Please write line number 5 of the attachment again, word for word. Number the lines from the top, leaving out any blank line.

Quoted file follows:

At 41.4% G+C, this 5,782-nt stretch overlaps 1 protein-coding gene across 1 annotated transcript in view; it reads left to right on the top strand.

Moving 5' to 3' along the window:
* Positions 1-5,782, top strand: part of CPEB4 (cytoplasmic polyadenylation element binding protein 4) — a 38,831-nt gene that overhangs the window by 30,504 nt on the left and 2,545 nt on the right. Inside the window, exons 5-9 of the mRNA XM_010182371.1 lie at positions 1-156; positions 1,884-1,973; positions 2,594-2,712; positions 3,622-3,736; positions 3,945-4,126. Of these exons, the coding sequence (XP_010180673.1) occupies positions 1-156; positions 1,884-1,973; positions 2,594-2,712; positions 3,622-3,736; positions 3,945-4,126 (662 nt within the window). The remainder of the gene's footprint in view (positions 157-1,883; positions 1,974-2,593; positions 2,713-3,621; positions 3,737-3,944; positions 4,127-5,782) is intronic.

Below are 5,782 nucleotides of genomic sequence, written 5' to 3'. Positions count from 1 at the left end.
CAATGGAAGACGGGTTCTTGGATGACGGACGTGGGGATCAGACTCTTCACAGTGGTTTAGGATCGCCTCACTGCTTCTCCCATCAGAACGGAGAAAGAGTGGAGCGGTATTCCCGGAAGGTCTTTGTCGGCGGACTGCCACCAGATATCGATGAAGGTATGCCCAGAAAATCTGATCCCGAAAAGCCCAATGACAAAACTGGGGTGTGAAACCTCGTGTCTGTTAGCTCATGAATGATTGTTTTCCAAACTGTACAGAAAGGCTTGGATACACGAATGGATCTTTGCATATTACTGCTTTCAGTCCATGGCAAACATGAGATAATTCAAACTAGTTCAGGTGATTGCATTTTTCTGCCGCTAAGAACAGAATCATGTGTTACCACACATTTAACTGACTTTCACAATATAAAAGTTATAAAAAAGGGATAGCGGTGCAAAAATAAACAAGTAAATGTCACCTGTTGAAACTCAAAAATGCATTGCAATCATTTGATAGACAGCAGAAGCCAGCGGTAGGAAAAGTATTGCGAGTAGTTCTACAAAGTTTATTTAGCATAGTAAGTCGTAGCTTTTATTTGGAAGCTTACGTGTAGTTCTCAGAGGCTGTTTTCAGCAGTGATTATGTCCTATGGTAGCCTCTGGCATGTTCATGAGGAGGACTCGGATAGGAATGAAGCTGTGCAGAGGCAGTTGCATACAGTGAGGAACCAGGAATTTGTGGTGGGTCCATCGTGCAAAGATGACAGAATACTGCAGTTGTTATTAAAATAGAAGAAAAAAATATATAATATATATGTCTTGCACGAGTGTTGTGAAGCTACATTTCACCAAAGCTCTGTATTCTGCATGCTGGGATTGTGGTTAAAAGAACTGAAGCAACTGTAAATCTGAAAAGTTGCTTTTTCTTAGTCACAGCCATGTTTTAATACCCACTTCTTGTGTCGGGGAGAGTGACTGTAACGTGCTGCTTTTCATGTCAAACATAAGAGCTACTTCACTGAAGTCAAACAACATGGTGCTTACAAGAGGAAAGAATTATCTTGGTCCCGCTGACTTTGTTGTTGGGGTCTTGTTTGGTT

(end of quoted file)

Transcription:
CAATGGAAGACGGGTTCTTGGATGACGGACGTGGGGATCAGACTCTTCACAGTGGTTTAGGATCGCCTCACTGCTTCTCCCATCAGAACGGAGAAAGAGTGGAGCGGTATTCCCGGAAGGTCTTTGTCGGCGGACTGCCACCAGATATCGATGAAGGTATGCCCAGAAAATCTGATCCCGAAAAGCCCAATGACAAAACTGGGGTGTGAAACCTCGTGTCTGTTAGCTCATGAATGATTGTTTTCCAAACTGTACAGAAAGGCTTGGATACACGAATGGATCTTTGCATATTACTGCTTTCAGTCCATGGCAAACATGAGATAATTCAAACTAGTTCAGGTGATTGCATTTTTCTGCCGCTAAGAACAGAATCATGTGTTACCACACATTTAACTGACTTTCACAATATAAAAGTTATAAAAAAGGGATAGCGGTGCAAAAATAAACAAGTAAATGTCACCTGTTGAAACTCAAAAATGCATTGCAATCATTTGATAGACAGCAGAAGCCAGCGGTAGGAAAAGTATTGCGAGTAGTTCTACAAAGTTTATTTAGCATAGTAAGTCGTAGCTTTTATTTGGAAGCTTACGTGTAGTTCTCAGAGGCTGTTTTCAGCAGTGATTATGTCCTATGGTAGCCTCTGGCATGTTCATGAGGAGGACTCGGATAGGAATGAAGCTGTGCAGAGGCAGTTGCATACAGTGAGGAACCAGGAATTTGTGGTGGGTCCATCGTGCAAAGATGACAGAATACTGCAGTTGTTATTAAAATAGAAGAAAAAAATATATAATATATATGTCTTGCACGAGTGTTGTGAAGCTACATTTCACCAAAGCTCTGTATTCTGCATGCTGGGATTGTGGTTAAAAGAACTGAAGCAACTGTAAATCTGAAAAGTTGCTTTTTCTTAGTCACAGCCATGTTTTAATACCCACTTCTTGTGTCGGGGAGAGTGACTGTAACGTGCTGCTTTTCATGTCAAACATAAGAGCTACTTCACTGAAGTCAAACAACATGGTGCTTACAAGAGGAAAGAATTATCTTGGTCCCGCTGACTTTGTTGTTGGGGTCTTGTTTGGTT